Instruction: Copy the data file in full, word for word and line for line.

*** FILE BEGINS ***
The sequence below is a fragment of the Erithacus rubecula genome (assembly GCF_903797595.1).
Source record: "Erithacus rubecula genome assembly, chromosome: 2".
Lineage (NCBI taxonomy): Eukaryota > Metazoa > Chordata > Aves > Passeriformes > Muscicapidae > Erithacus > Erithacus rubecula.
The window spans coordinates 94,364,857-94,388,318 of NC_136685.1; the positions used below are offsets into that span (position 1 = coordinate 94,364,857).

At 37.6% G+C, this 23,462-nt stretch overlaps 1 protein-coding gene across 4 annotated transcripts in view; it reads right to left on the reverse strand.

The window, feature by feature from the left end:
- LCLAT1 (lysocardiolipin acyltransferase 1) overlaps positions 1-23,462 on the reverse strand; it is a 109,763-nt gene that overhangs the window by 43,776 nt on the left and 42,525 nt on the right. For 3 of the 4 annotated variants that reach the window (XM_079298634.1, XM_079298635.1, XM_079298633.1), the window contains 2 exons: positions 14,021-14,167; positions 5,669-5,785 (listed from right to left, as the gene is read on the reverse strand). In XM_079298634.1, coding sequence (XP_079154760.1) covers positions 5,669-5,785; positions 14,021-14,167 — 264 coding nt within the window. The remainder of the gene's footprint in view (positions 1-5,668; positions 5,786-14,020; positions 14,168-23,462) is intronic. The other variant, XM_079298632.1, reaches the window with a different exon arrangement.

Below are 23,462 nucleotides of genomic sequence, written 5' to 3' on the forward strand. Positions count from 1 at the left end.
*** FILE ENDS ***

The sequence below is a fragment of the Erithacus rubecula genome (assembly GCF_903797595.1).
Source record: "Erithacus rubecula genome assembly, chromosome: 2".
Lineage (NCBI taxonomy): Eukaryota > Metazoa > Chordata > Aves > Passeriformes > Muscicapidae > Erithacus > Erithacus rubecula.
The window spans coordinates 94,364,857-94,388,318 of NC_136685.1; the positions used below are offsets into that span (position 1 = coordinate 94,364,857).

At 37.6% G+C, this 23,462-nt stretch overlaps 1 protein-coding gene across 4 annotated transcripts in view; it reads right to left on the reverse strand.

The window, feature by feature from the left end:
- LCLAT1 (lysocardiolipin acyltransferase 1) overlaps positions 1-23,462 on the reverse strand; it is a 109,763-nt gene that overhangs the window by 43,776 nt on the left and 42,525 nt on the right. For 3 of the 4 annotated variants that reach the window (XM_079298634.1, XM_079298635.1, XM_079298633.1), the window contains 2 exons: positions 14,021-14,167; positions 5,669-5,785 (listed from right to left, as the gene is read on the reverse strand). In XM_079298634.1, coding sequence (XP_079154760.1) covers positions 5,669-5,785; positions 14,021-14,167 — 264 coding nt within the window. The remainder of the gene's footprint in view (positions 1-5,668; positions 5,786-14,020; positions 14,168-23,462) is intronic. The other variant, XM_079298632.1, reaches the window with a different exon arrangement.

Below are 23,462 nucleotides of genomic sequence, written 5' to 3' on the forward strand. Positions count from 1 at the left end.